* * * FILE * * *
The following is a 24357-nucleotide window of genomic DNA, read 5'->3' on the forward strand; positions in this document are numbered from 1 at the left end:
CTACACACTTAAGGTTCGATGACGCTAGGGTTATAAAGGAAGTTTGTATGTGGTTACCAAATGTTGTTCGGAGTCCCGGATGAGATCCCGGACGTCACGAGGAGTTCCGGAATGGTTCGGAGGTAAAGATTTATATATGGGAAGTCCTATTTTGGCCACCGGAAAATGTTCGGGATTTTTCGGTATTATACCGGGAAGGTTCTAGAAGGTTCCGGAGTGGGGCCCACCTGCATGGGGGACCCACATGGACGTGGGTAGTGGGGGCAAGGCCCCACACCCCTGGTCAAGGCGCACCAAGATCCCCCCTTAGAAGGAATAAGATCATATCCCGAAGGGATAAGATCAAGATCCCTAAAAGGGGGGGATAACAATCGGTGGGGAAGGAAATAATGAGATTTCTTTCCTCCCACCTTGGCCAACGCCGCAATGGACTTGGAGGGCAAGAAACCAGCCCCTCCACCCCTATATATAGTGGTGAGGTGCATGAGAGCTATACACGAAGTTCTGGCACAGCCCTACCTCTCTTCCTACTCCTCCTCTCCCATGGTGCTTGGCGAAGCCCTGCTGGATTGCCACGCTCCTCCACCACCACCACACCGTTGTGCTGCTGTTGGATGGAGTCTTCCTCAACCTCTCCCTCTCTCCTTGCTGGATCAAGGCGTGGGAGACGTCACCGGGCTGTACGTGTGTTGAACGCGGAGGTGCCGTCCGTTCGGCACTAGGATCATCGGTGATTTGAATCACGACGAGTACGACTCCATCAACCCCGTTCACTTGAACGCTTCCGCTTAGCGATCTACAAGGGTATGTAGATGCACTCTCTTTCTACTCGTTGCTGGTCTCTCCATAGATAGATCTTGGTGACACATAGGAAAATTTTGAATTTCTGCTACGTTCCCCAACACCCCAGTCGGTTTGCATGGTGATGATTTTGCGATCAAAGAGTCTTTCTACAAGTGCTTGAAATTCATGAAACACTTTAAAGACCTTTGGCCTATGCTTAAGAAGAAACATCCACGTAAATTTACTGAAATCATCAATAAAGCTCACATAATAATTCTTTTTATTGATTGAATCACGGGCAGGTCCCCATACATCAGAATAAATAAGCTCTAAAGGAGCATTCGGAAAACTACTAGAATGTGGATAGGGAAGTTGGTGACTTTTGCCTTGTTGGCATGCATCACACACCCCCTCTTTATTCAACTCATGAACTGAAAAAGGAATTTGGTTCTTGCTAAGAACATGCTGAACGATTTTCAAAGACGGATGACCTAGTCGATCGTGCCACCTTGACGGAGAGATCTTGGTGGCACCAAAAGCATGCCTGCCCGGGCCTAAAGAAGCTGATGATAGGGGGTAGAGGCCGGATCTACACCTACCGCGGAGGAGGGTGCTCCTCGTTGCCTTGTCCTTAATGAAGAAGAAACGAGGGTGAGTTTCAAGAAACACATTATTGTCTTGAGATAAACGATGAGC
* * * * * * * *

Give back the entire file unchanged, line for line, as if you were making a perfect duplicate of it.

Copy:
The following is a 24357-nucleotide window of genomic DNA, read 5'->3' on the forward strand; positions in this document are numbered from 1 at the left end:
CTACACACTTAAGGTTCGATGACGCTAGGGTTATAAAGGAAGTTTGTATGTGGTTACCAAATGTTGTTCGGAGTCCCGGATGAGATCCCGGACGTCACGAGGAGTTCCGGAATGGTTCGGAGGTAAAGATTTATATATGGGAAGTCCTATTTTGGCCACCGGAAAATGTTCGGGATTTTTCGGTATTATACCGGGAAGGTTCTAGAAGGTTCCGGAGTGGGGCCCACCTGCATGGGGGACCCACATGGACGTGGGTAGTGGGGGCAAGGCCCCACACCCCTGGTCAAGGCGCACCAAGATCCCCCCTTAGAAGGAATAAGATCATATCCCGAAGGGATAAGATCAAGATCCCTAAAAGGGGGGGATAACAATCGGTGGGGAAGGAAATAATGAGATTTCTTTCCTCCCACCTTGGCCAACGCCGCAATGGACTTGGAGGGCAAGAAACCAGCCCCTCCACCCCTATATATAGTGGTGAGGTGCATGAGAGCTATACACGAAGTTCTGGCACAGCCCTACCTCTCTTCCTACTCCTCCTCTCCCATGGTGCTTGGCGAAGCCCTGCTGGATTGCCACGCTCCTCCACCACCACCACACCGTTGTGCTGCTGTTGGATGGAGTCTTCCTCAACCTCTCCCTCTCTCCTTGCTGGATCAAGGCGTGGGAGACGTCACCGGGCTGTACGTGTGTTGAACGCGGAGGTGCCGTCCGTTCGGCACTAGGATCATCGGTGATTTGAATCACGACGAGTACGACTCCATCAACCCCGTTCACTTGAACGCTTCCGCTTAGCGATCTACAAGGGTATGTAGATGCACTCTCTTTCTACTCGTTGCTGGTCTCTCCATAGATAGATCTTGGTGACACATAGGAAAATTTTGAATTTCTGCTACGTTCCCCAACACCCCAGTCGGTTTGCATGGTGATGATTTTGCGATCAAAGAGTCTTTCTACAAGTGCTTGAAATTCATGAAACACTTTAAAGACCTTTGGCCTATGCTTAAGAAGAAACATCCACGTAAATTTACTGAAATCATCAATAAAGCTCACATAATAATTCTTTTTATTGATTGAATCACGGGCAGGTCCCCATACATCAGAATAAATAAGCTCTAAAGGAGCATTCGGAAAACTACTAGAATGTGGATAGGGAAGTTGGTGACTTTTGCCTTGTTGGCATGCATCACACACCCCCTCTTTATTCAACTCATGAACTGAAAAAGGAATTTGGTTCTTGCTAAGAACATGCTGAACGATTTTCAAAGACGGATGACCTAGTCGATCGTGCCACCTTGACGGAGAGATCTTGGTGGCACCAAAAGCATGCCTGCCCGGGCCTAAAGAAGCTGATGATAGGGGGTAGAGGCCGGATCTACACCTACCGCGGAGGAGGGTGCTCCTCGTTGCCTTGTCCTTAATGAAGAAGAAACGAGGGTGAGTTTCAAGAAACACATTATTGTCTTGAGATAAACGATGAGC